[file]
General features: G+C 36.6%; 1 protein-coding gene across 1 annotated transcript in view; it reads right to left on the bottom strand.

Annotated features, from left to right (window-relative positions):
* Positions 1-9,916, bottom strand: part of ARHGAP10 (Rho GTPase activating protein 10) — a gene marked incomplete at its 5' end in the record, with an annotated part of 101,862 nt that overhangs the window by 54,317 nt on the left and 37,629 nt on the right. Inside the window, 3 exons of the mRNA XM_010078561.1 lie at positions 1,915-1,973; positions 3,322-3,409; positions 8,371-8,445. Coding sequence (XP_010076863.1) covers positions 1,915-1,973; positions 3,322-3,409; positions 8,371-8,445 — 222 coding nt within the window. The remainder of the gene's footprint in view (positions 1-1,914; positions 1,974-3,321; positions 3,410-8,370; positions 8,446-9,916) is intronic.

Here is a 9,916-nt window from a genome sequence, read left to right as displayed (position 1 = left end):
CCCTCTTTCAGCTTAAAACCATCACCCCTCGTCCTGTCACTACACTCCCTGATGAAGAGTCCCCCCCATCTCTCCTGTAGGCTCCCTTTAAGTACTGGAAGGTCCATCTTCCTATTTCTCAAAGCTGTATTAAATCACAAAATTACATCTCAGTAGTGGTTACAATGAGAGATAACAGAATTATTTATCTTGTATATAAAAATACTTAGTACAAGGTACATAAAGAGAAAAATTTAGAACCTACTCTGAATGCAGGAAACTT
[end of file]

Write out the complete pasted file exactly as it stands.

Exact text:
General features: G+C 36.6%; 1 protein-coding gene across 1 annotated transcript in view; it reads right to left on the bottom strand.

Annotated features, from left to right (window-relative positions):
* Positions 1-9,916, bottom strand: part of ARHGAP10 (Rho GTPase activating protein 10) — a gene marked incomplete at its 5' end in the record, with an annotated part of 101,862 nt that overhangs the window by 54,317 nt on the left and 37,629 nt on the right. Inside the window, 3 exons of the mRNA XM_010078561.1 lie at positions 1,915-1,973; positions 3,322-3,409; positions 8,371-8,445. Coding sequence (XP_010076863.1) covers positions 1,915-1,973; positions 3,322-3,409; positions 8,371-8,445 — 222 coding nt within the window. The remainder of the gene's footprint in view (positions 1-1,914; positions 1,974-3,321; positions 3,410-8,370; positions 8,446-9,916) is intronic.

Here is a 9,916-nt window from a genome sequence, read left to right as displayed (position 1 = left end):
CCCTCTTTCAGCTTAAAACCATCACCCCTCGTCCTGTCACTACACTCCCTGATGAAGAGTCCCCCCCATCTCTCCTGTAGGCTCCCTTTAAGTACTGGAAGGTCCATCTTCCTATTTCTCAAAGCTGTATTAAATCACAAAATTACATCTCAGTAGTGGTTACAATGAGAGATAACAGAATTATTTATCTTGTATATAAAAATACTTAGTACAAGGTACATAAAGAGAAAAATTTAGAACCTACTCTGAATGCAGGAAACTT